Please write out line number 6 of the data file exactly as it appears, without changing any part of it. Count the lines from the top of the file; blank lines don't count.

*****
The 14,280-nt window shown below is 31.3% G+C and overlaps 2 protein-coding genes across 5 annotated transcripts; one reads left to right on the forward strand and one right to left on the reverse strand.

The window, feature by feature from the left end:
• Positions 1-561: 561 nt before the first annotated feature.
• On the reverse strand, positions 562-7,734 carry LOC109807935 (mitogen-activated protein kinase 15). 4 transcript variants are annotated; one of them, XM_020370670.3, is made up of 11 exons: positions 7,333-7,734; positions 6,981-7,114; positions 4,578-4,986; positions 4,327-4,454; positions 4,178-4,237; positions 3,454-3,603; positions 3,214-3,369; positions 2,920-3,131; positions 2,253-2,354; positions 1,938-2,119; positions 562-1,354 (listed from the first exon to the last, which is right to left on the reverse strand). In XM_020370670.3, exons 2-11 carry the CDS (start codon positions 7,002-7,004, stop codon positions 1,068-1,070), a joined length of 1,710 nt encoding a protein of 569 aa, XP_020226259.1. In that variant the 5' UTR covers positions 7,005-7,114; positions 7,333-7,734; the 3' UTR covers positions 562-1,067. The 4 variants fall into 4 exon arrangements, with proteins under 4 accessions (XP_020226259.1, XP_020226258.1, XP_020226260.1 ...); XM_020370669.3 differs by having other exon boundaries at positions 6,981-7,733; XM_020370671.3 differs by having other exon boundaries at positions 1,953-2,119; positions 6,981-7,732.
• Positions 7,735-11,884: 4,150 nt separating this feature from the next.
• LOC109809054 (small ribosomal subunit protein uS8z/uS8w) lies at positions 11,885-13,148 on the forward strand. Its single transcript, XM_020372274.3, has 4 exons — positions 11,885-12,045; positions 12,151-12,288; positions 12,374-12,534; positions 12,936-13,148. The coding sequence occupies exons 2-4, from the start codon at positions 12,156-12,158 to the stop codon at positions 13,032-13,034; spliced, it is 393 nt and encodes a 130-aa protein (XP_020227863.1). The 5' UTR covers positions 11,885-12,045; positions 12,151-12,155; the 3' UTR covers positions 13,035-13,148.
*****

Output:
• LOC109809054 (small ribosomal subunit protein uS8z/uS8w) lies at positions 11,885-13,148 on the forward strand. Its single transcript, XM_020372274.3, has 4 exons — positions 11,885-12,045; positions 12,151-12,288; positions 12,374-12,534; positions 12,936-13,148. The coding sequence occupies exons 2-4, from the start codon at positions 12,156-12,158 to the stop codon at positions 13,032-13,034; spliced, it is 393 nt and encodes a 130-aa protein (XP_020227863.1). The 5' UTR covers positions 11,885-12,045; positions 12,151-12,155; the 3' UTR covers positions 13,035-13,148.